12-12-2012 04:55 PM
12-13-2012 05:14 PM
Well take a look at this.
According to Fabian Calvo - Real estate expert says there’s more to the story about rising prices in the housing market than what’s reported by the mainstream media. “There’s a tremendous amount of manipulation . . . Yes, prices have gone up 3%. I see it, but it’s because the inventory has been suppressed on purpose by big players . . . not foreclosing on properties.” Calvo should know because he runs a company calledTheNoteHouse.us. It buys and sells $100 million annually in distressed debt and real estate. Calvo says,“Over 20 million houses, on any given night in America, are completely sitting vacant.”
12-17-2012 02:39 PM
Hi Beavertonbuyer, your observation regarding low inventory is correct. It seems like more and more, when I bring a buyer client to a property listing (under $200k), the property is in a multiple offer scenario. This is due to several factors. Many buyers (including more and more investors) now believe that we have seen the market pricing at its bottom, and are now in recovery. That, combined with very low interest rates, are creating a lot of buying activity. Buyers are competing with other buyers (and investors) for good properties. As of November, the PDX market has 4.2 months of home inventory available for sale. Back in January, there was 7 months of available inventory for sale, nearly twice as much as today (so no, you aren't imagining it). For perspective, there was 10.2 months of inventory available for sale back in Nov 2010.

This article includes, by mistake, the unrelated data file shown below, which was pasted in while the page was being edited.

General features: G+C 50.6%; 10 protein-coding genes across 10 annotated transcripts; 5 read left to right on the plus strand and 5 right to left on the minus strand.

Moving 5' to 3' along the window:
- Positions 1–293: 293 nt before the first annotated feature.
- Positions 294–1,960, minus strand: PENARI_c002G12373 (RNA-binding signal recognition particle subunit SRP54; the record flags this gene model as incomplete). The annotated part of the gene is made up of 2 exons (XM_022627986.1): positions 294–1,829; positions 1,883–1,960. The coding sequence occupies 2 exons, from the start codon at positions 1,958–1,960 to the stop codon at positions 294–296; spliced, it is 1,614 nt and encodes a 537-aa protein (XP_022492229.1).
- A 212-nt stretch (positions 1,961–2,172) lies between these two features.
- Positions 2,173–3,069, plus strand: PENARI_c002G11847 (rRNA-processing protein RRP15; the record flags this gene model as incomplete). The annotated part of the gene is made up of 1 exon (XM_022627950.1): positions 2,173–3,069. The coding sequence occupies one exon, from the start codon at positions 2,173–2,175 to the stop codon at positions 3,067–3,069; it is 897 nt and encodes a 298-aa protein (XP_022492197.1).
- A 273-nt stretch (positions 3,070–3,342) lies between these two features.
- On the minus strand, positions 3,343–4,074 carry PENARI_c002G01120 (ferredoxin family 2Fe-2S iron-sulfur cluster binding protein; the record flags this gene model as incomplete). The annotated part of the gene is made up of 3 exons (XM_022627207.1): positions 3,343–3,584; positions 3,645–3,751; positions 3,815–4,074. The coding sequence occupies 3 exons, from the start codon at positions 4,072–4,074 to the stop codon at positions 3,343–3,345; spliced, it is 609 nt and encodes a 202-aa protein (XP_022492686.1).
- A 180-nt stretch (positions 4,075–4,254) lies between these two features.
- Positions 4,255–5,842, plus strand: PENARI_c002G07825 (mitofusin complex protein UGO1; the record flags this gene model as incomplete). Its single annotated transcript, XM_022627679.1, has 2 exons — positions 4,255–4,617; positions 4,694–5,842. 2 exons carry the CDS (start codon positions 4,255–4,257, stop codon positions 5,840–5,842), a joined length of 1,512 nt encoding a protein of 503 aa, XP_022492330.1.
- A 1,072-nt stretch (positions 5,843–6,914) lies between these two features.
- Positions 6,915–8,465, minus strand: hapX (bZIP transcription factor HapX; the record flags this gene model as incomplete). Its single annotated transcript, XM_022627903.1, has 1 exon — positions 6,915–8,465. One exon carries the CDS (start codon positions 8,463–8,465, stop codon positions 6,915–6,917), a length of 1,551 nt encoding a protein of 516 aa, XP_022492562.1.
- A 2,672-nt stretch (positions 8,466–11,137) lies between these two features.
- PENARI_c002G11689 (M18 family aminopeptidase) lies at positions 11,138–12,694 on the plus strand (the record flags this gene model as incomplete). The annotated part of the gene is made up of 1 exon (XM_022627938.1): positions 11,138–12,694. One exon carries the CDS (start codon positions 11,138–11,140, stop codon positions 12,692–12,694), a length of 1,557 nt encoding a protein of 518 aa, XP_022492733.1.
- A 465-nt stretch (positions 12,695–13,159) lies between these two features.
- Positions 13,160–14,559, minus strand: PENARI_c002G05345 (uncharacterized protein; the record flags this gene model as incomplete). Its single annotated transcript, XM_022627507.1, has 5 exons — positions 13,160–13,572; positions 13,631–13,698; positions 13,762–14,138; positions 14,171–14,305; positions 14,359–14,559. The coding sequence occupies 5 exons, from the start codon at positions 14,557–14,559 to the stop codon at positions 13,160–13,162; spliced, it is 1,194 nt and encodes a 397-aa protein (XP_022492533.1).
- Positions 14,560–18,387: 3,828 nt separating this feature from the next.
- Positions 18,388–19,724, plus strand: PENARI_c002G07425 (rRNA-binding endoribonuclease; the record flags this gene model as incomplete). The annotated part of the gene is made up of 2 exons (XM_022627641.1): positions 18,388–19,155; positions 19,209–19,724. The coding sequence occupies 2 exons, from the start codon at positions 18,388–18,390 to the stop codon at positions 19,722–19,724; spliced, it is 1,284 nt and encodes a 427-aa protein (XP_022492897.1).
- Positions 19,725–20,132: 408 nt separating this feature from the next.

The real deal for a buyer securing a property in this market- is the buyer and buyers agents ability respond to new property listings quickly (get there asap), and take swift action (research and offer), before the next buyer, and with a stronger offer than the next buyer. A buyer and their agent must be agile in this market. There my two cents .
05-10-2013 05:23 PM - edited 05-10-2013 05:24 PM
I like the idea of using the term vacant homes instead of the term "inventory" as that seems like a more honest description of how things are,but, some areas were hit harder than others. I see soooo many neighborhoods with empty homes and many with multiple families packed into one. The lenders made the mess and they have huge value drops on those 20 million homes; they will do anything to fabricate excitement and demand I suppose, who can blame them.
I can tell you first hand what happens to most vacant homes: they deteriorate, need repairs, landscaping rehab, are vandalized, etc and that makes for an extra drop in value that only a seller's market (real or imaginary) can overcome.
On the other hand, in certain, high -demand markets, it is a good time for standard sale sellers to start paying attention.
It is interesting to consider what would happen if buyers folded their arms and refused to accept the current inventory with any inflated prices or demands to clear up previous owner's financial encumbrances. Realistically a boycott can't pick up much steam when money is involved! Some buyers deserve a break, others do not as they were part of the problem. I guess the prevailing mentality is kind of like pro sports: we complain about player's salaries while we throw more and more money at them.
I'm sorry if my post seems kind of negative; I don't actually feel that way: any movement has it's own interesting and useful aspects.